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Pretty much, what the title says. Comments would be really appreciated!
After enjoying a lengthy discussion triggered by everydayinterns "Want the be an Architect? Don't learn Revit" blog post, it made me wonder what programs/software do you guys (working architects) really use at work? I probably sound extremely clueless and I am prepared/bracing myself to look silly once this post goes live - I am a student completing a Masters in Architecture, and it's rare for students (at least, at my Uni) not to have a high proficiency in Revit and to use it for most project work. Judging by the comments in everydayinterns post however, it seems that not all working architects/firms are using it (for various reasons).
I thought Revit (combined with AutoCAD) was the prominent tool in most firms... I am obvioulsy missing something here. So .. what are you using?
seriously, though - revit, autocad, sketchup, 3dsmax, rhino, adobe, office, etc... etc...
Sketchup / Rhino, Vectorworks, Autocad Architecture, and soon, Revit. Really, it doesn't matter. You won't want to work for any place that cares about this stuff beyond seeing them each as tools. Whether a flashing detail works or not (or is beautiful or not) has absolutely nothing to do with which software it's drawn in.
also, I didn't learn any software in school (graduated in 2011) so don't stress unless you want to be the IT guy. There's more to architecture than the software involved. I see a lot of frustrated unemployed / underemployed folks bitching that they can't get a job because they think they're owed one due to knowing Revit or whatever. Once a certain baseline comfort with software is achieved, nobody worth working for is going to give a shit what specific programs you know.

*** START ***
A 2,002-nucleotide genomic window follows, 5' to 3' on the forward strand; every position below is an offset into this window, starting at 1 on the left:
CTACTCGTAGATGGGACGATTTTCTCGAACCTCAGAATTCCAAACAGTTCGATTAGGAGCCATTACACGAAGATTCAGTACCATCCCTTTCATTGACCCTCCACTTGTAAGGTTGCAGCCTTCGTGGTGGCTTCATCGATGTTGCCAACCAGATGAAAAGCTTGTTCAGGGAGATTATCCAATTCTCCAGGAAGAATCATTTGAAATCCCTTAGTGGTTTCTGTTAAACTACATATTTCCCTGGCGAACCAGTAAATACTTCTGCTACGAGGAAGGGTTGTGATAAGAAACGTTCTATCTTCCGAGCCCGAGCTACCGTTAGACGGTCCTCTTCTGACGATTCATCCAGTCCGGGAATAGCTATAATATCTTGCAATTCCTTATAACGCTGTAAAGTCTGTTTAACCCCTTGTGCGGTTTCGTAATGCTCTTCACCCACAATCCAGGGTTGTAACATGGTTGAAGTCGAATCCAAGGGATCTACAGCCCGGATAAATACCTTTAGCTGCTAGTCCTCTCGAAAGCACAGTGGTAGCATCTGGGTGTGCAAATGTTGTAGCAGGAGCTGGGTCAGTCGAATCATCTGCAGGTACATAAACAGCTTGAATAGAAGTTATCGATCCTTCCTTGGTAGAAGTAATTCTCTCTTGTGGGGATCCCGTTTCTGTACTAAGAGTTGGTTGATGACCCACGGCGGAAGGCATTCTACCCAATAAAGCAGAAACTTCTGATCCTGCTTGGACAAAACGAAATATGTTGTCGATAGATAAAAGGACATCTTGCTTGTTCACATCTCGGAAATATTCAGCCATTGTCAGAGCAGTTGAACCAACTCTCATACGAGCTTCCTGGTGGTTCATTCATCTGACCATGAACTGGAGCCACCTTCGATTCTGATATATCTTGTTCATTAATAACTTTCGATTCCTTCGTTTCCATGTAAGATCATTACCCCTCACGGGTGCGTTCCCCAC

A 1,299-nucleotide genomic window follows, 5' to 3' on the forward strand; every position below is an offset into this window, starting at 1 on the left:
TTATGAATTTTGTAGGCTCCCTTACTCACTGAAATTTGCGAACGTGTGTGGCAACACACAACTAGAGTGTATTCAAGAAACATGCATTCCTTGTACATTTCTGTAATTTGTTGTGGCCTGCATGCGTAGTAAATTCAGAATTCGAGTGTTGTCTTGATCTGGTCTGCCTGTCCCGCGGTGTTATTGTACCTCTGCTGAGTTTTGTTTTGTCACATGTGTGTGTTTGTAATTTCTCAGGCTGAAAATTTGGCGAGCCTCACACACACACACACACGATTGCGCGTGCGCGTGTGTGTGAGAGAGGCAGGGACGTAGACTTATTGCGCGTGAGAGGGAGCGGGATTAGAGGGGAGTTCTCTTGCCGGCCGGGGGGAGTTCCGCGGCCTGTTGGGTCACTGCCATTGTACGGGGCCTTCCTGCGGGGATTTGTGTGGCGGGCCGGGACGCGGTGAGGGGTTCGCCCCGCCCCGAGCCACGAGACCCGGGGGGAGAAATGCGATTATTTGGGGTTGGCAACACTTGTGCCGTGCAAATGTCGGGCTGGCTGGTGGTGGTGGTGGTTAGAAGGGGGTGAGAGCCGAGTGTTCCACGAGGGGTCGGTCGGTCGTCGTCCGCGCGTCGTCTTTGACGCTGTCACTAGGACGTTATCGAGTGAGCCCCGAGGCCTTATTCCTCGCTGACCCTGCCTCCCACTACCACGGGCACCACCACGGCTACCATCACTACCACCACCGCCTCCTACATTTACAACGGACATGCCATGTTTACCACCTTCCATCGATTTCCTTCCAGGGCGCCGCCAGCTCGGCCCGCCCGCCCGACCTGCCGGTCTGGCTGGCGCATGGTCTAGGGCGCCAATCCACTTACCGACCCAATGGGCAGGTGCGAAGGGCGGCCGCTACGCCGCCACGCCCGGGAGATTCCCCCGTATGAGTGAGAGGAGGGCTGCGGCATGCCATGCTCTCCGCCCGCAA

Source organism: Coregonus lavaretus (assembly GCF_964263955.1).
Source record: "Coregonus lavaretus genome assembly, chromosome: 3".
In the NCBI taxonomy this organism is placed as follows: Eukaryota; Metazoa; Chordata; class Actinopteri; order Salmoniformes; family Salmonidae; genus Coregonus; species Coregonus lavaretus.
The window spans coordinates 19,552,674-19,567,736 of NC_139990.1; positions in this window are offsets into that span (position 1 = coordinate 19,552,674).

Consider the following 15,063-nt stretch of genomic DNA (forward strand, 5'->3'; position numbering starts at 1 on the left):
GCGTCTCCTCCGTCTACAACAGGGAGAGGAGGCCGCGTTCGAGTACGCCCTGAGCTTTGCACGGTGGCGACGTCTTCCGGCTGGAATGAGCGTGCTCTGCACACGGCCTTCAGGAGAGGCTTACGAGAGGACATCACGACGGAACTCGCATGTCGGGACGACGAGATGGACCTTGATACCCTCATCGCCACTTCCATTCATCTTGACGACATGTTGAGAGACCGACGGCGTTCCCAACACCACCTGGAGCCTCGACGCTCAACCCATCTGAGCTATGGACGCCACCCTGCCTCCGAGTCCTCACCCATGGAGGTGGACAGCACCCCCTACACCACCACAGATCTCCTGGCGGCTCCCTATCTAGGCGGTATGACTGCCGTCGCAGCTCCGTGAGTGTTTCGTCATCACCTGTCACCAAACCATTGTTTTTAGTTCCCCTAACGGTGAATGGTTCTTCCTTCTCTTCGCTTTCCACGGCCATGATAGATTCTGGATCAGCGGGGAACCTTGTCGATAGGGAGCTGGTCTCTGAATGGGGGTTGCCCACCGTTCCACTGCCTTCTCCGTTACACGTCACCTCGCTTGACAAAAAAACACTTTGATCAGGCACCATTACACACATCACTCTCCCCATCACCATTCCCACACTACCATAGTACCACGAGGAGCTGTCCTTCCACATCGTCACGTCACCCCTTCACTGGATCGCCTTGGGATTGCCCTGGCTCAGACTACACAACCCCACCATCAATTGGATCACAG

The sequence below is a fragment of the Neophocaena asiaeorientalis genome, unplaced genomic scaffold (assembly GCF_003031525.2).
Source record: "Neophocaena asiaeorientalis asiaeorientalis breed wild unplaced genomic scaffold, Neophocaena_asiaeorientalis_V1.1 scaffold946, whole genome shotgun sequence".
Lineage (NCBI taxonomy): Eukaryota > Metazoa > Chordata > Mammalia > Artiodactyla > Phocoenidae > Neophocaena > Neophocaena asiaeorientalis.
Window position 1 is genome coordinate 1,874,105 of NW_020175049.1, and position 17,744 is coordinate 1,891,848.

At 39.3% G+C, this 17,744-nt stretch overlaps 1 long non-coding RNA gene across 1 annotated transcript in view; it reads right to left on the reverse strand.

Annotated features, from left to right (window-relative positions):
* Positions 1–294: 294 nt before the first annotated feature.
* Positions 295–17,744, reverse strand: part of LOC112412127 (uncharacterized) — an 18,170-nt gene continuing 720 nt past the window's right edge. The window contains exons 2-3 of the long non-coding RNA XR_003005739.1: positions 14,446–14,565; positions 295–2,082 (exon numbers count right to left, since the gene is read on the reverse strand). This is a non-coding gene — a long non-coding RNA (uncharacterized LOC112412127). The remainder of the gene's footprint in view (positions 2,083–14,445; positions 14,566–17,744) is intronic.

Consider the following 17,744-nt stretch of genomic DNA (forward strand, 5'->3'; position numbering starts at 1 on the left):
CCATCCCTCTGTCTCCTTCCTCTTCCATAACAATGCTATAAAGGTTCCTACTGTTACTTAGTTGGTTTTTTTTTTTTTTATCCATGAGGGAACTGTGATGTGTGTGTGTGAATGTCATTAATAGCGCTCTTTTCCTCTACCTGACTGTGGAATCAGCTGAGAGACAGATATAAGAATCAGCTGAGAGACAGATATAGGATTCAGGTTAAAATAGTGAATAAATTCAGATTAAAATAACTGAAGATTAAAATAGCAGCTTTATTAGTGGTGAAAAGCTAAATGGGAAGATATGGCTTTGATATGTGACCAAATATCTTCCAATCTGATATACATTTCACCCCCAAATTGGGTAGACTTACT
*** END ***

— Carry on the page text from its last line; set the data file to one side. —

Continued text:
In my office they don't care what software you use, as long as you feel comfortable using it. We have people using archiCAD, autoCAD, SketchUp, and Rhino. They haven't even heard of Revit here. And they don't use archiCAD for its BIM capabilities - they use it for 2D drafting (... !!)
I am using stylus on stone tablet
I work at a large firm. Revit, AutoCAD, Rhino + GH, Sketchup, a little bit of 3DS (we have a render guy so he is mainly on that), adobe suite. You can gauge how far you are up the totem pole by how much time you spend working in Word, Excel, & the various Project Management softwares ;)
Thanks for your comments so far guys, bit of an eye opener, really appreciate it!
AutoCAD, Office, Adobe Suite, Sketchup, pen and paper. And sometime soon Revit, but they've been saying that for a while now.
Shortel (if anyone else has this, is it not the most awesome thing in the world?)
A-CAD (although highly discouraged)
some Microstation (depending the project)
Revit2013, Rhinoceros, Sketchup, Autocad Adobe CS6
Autocad, Excel, Illustrator, Photoshop, InDesign, SketchUp, Olfa knife
Dabbling in DP/Catia
etch a sketch (for rendering only)
in the words of structural maestro Christopher Walker, "it doesn't matter which software, complex or simple process we use nor do we care if we have to use complex customized scripting or a thousand manual clicks the mouse button to get there. The end result and delivering the project is what matters.
I thought that said Christoper Walken. I read it in his voice. It holds up.
for drawing : chief architect x5 and autocad 2012
Anyone test driving AutoCad Revit Suite LT 2013?
Want to know how buggy can it be?
Not interested in Wandering around the Autocad Discussion Groups site.
A lot of Japanese firms use Vectorworks
btw Revit sucks big time for massing modeling and form finding, experimenting.. uggghhhhh!! its only quick and good for documenting plans and documents.
ugh.. back to modeling with rhino and exporting into Revit.
anyone else agrees with me?